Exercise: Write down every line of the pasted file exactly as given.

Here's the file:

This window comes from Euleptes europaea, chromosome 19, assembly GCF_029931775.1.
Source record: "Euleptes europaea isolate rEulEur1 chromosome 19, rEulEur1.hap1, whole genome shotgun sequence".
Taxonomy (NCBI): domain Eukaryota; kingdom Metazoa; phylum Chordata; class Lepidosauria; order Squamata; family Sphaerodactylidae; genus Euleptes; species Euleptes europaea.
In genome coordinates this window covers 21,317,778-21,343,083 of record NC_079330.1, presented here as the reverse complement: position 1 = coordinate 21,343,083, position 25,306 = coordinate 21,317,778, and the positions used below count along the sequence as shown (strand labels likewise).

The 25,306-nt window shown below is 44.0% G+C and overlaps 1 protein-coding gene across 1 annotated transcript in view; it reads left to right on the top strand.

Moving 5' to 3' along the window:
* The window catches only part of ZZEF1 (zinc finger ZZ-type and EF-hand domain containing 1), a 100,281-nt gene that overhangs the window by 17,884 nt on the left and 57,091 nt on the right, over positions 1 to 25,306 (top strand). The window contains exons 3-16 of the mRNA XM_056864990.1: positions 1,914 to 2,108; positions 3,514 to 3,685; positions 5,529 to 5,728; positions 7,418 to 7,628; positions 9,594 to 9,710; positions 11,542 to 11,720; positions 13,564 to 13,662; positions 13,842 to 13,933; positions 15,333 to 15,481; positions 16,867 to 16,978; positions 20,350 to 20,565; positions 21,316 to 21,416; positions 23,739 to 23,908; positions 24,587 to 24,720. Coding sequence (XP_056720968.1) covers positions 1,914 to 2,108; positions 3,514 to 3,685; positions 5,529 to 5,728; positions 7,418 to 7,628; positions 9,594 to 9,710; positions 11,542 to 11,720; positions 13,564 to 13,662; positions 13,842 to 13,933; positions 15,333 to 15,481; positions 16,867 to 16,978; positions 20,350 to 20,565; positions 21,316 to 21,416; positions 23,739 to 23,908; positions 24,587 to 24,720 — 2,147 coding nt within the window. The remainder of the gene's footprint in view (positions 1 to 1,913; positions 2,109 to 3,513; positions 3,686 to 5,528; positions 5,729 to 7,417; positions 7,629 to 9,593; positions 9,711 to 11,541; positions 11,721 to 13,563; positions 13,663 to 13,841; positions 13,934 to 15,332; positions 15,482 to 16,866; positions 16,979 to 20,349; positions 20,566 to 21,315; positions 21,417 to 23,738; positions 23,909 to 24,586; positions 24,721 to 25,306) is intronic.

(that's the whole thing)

This window comes from Euleptes europaea, chromosome 19, assembly GCF_029931775.1.
Source record: "Euleptes europaea isolate rEulEur1 chromosome 19, rEulEur1.hap1, whole genome shotgun sequence".
Taxonomy (NCBI): domain Eukaryota; kingdom Metazoa; phylum Chordata; class Lepidosauria; order Squamata; family Sphaerodactylidae; genus Euleptes; species Euleptes europaea.
In genome coordinates this window covers 21,317,778-21,343,083 of record NC_079330.1, presented here as the reverse complement: position 1 = coordinate 21,343,083, position 25,306 = coordinate 21,317,778, and the positions used below count along the sequence as shown (strand labels likewise).

The 25,306-nt window shown below is 44.0% G+C and overlaps 1 protein-coding gene across 1 annotated transcript in view; it reads left to right on the top strand.

Moving 5' to 3' along the window:
* The window catches only part of ZZEF1 (zinc finger ZZ-type and EF-hand domain containing 1), a 100,281-nt gene that overhangs the window by 17,884 nt on the left and 57,091 nt on the right, over positions 1 to 25,306 (top strand). The window contains exons 3-16 of the mRNA XM_056864990.1: positions 1,914 to 2,108; positions 3,514 to 3,685; positions 5,529 to 5,728; positions 7,418 to 7,628; positions 9,594 to 9,710; positions 11,542 to 11,720; positions 13,564 to 13,662; positions 13,842 to 13,933; positions 15,333 to 15,481; positions 16,867 to 16,978; positions 20,350 to 20,565; positions 21,316 to 21,416; positions 23,739 to 23,908; positions 24,587 to 24,720. Coding sequence (XP_056720968.1) covers positions 1,914 to 2,108; positions 3,514 to 3,685; positions 5,529 to 5,728; positions 7,418 to 7,628; positions 9,594 to 9,710; positions 11,542 to 11,720; positions 13,564 to 13,662; positions 13,842 to 13,933; positions 15,333 to 15,481; positions 16,867 to 16,978; positions 20,350 to 20,565; positions 21,316 to 21,416; positions 23,739 to 23,908; positions 24,587 to 24,720 — 2,147 coding nt within the window. The remainder of the gene's footprint in view (positions 1 to 1,913; positions 2,109 to 3,513; positions 3,686 to 5,528; positions 5,729 to 7,417; positions 7,629 to 9,593; positions 9,711 to 11,541; positions 11,721 to 13,563; positions 13,663 to 13,841; positions 13,934 to 15,332; positions 15,482 to 16,866; positions 16,979 to 20,349; positions 20,566 to 21,315; positions 21,417 to 23,738; positions 23,909 to 24,586; positions 24,721 to 25,306) is intronic.